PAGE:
For arbitrary choice sets Let {style d'affichage X} denote the choice set and let the relevant parameter be {displaystyle tin lbrack 0,1]} . Location {style d'affichage f:Xtimes lbrack 0,1]rightarrow R} denote the parameterized objective function, the value function {style d'affichage V} and the optimal choice correspondence (set-valued function) {style d'affichage X^{dernièrement }} are given by: {style d'affichage V(t)=sup _{xin X}F(X,t)} (1) {style d'affichage X^{dernièrement }(t)={xin X:F(X,t)=V(t)}} (2) "Envelope theorems" describe sufficient conditions for the value function {style d'affichage V} to be differentiable in the parameter {style d'affichage t} and describe its derivative as {style d'affichage V^{prime }la gauche(tright)=f_{t}la gauche(X,tright){texte{ pour chaque }}xin X^{dernièrement }la gauche(tright),} (3) où {style d'affichage f_{t}} denotes the partial derivative of {style d'affichage f} en ce qui concerne {style d'affichage t} . À savoir, the derivative of the value function with respect to the parameter equals the partial derivative of the objective function with respect to {style d'affichage t} holding the maximizer fixed at its optimal level.

Traditional envelope theorem derivations use the first-order condition for (1), which requires that the choice set {style d'affichage X} have the convex and topological structure, and the objective function {style d'affichage f} be differentiable in the variable {style d'affichage x} . (The argument is that changes in the maximizer have only a "second-order effect" at the optimum and so can be ignored.) Cependant, in many applications such as the analysis of incentive constraints in contract theory and game theory, nonconvex production problems, et "monotone" ou "robust" comparative statics, the choice sets and objective functions generally lack the topological and convexity properties required by the traditional envelope theorems.

Paul Milgrom and Segal (2002) observe that the traditional envelope formula holds for optimization problems with arbitrary choice sets at any differentiability point of the value function,[5] provided that the objective function is differentiable in the parameter: Théorème 1: Laisser {displaystyle tin left(0,1droit)} et {displaystyle xin X^{dernièrement }la gauche(tright)} . If both {style d'affichage V^{prime }la gauche(tright)} et {style d'affichage f_{t}la gauche(X,tright)} exist, the envelope formula (3) détient.

Preuve: Equation (1) implies that for {displaystyle xin X^{dernièrement }la gauche(tright)} , {style d'affichage max _{sin left[0,1droit]}la gauche[volé(X,sright)-Vleft(sright)droit]=fleft(X,tright)-Vleft(tright)=0.} Under the assumptions, the objective function of the displayed maximization problem is differentiable at {displaystyle s=t} , and the first-order condition for this maximization is exactly equation (3). Q.E.D.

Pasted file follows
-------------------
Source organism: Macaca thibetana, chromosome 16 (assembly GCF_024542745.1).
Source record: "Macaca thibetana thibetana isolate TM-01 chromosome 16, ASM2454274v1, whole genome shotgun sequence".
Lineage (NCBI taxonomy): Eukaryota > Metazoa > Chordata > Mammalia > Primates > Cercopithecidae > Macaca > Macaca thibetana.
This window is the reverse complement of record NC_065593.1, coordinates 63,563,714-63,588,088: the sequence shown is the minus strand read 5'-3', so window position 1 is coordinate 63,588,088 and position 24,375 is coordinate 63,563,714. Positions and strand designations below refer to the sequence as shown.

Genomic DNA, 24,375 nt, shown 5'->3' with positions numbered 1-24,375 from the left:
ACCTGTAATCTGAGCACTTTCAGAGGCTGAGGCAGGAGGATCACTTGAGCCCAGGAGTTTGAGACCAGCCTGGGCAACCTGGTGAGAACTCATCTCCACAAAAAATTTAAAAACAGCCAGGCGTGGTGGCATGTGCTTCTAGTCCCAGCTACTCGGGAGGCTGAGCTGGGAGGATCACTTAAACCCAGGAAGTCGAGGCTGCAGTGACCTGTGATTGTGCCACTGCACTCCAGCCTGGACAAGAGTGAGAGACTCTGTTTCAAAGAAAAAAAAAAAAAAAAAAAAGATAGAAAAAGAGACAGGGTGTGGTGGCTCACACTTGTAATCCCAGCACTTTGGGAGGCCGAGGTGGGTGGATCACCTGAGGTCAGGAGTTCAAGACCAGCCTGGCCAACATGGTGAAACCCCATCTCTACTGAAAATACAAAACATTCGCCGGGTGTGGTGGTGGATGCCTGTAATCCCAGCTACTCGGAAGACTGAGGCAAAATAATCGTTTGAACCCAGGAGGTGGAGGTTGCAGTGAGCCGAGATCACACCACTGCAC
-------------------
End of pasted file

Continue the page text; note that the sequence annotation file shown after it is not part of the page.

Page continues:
While differentiability of the value function in general requires strong assumptions, in many applications weaker conditions such as absolute continuity, differentiability almost everywhere, or left- and right-differentiability, suffice. En particulier, Milgrom and Segal's (2002) Théorème 2 offers a sufficient condition for {style d'affichage V} to be absolutely continuous,[5] which means that it is differentiable almost everywhere and can be represented as an integral of its derivative: Théorème 2: Supposer que {style d'affichage f(X,cdot )} is absolutely continuous for all {style d'affichage xin X} . Suppose also that there exists an integrable function {style d'affichage b:[0,1]} {displaystyle rightarrow } {style d'affichage mathbb {R} _{+}} tel que {style d'affichage |F_{t}(X,t)|leq b(t)} pour tous {style d'affichage xin X} and almost all {displaystyle tin lbrack 0,1]} . Alors {style d'affichage V} is absolutely continuous. Supposer, en outre, ce {style d'affichage f(X,cdot )} is differentiable for all {style d'affichage xin X} , et cela {style d'affichage X^{dernièrement }(t)neq varnothing } almost everywhere on {style d'affichage [0,1]} . Then for any selection {style d'affichage x^{dernièrement }(t)en X^{dernièrement }(t)} , {style d'affichage V(t)=V(0)+entier _{0}^{t}F_{t}(x^{dernièrement }(s),s)ds.} (4) Preuve: Using (1)(1), observe that for any {displaystyle t^{prime },t ^{prime prime }in lbrack 0,1]} avec {displaystyle t^{prime }0} pour tous {displaystyle tin left[0,1droit]} . Under these assumptions, it is well known that the above constrained optimization program can be represented as a saddle-point problem for the Lagrangian {displaystyle Lleft(X,lambda ,tright)=f(X,t)+lambda cdot gleft(X,tright)} , où {style d'affichage lambda dans mathbb {R} _{+}^{K}} is the vector of Lagrange multipliers chosen by the adversary to minimize the Lagrangian.[20][page needed][21][page needed] This allows the application of Milgrom and Segal's (2002, Théorème 4) envelope theorem for saddle-point problems,[5] under the additional assumptions that {style d'affichage X} is a compact set in a normed linear space, {style d'affichage f} et {style d'affichage g} are continuous in {style d'affichage x} , et {style d'affichage f_{t}} et {style d'affichage g_{t}} are continuous in {style d'affichage à gauche(X,tright)} . En particulier, letting {style d'affichage à gauche(x^{dernièrement }(t),lambda ^{dernièrement }la gauche(tright)droit)} denote the Lagrangian's saddle point for parameter value {style d'affichage t} , the theorem implies that {style d'affichage V} is absolutely continuous and satisfies {style d'affichage V(t)=V(0)+entier _{0}^{t}L_{t}(x^{dernièrement }(s),lambda ^{dernièrement }la gauche(sright),s)ds.} For the special case in which {style d'affichage(X,tright)} is independent of {style d'affichage t} , {displaystyle K=1} , et {displaystyle gleft(X,tright)=hleft(xright)+t} , the formula implies that {style d'affichage V^{prime }(t)=L_{t}(x^{dernièrement }(t),lambda ^{dernièrement }la gauche(tright),t)=lambda ^{dernièrement }la gauche(tright)} for a.e. {style d'affichage t} . C'est-à-dire, the Lagrange multiplier {displaystyle lambda ^{dernièrement }la gauche(tright)} on the constraint is its "shadow price" in the optimization program.[21][page needed] Other applications Milgrom and Segal (2002) demonstrate that the generalized version of the envelope theorems can also be applied to convex programming, continuous optimization problems, saddle-point problems, and optimal stopping problems.[5] See also Maximum theorem Danskin's theorem Hotelling's lemma Le Chatelier's principle Roy's identity Value function References ^ Border, Kim C. (2019). "Miscellaneous Notes on Optimization Theory and Related Topics" (PDF). Lecture Notes. California Institute of Technology: 154. ^ Carter, Michael (2001). Foundations of Mathematical Economics. Cambridge: Presse du MIT. pp. 603–609. ISBN 978-0-262-53192-4. ^ Afriat, S. N. (1971). "Theory of Maxima and the Method of Lagrange". 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"A Differentiable Approach to Dominant Strategy Mechanisms". Économétrie. 48 (6): 1507–1520. est ce que je:10.2307/1912821. JSTOR 1912821. ^ Riley, John G.; Samuelson, William S. (1981). "Optimal Auctions". American Economic Review. 71 (3): 381–392. JSTOR 1802786. ^ Fudenberg, Drew; Tirole, Jean (1991). Game Theory. Cambridge: Presse du MIT. ISBN 0-262-06141-4. ^ Williams, Steven (1999). "A Characterization of Efficient, Bayesian Incentive Compatible Mechanism". Economic Theory. 14: 155–180. est ce que je:10.1007/s001990050286. S2CID 154378924. ^ Myerson, Roger (1991). Game Theory. Cambridge: Presse universitaire de Harvard. ISBN 0-674-34115-5. ^ Vert, J; Laffont, J. J. (1979). Incentives in Public Decision Making. Amsterdam: Hollande du Nord. ISBN 0-444-85144-5. ^ Myerson, R; M. Satterthwaite (1983). "Efficient Mechanisms for Bilateral Trading" (PDF). 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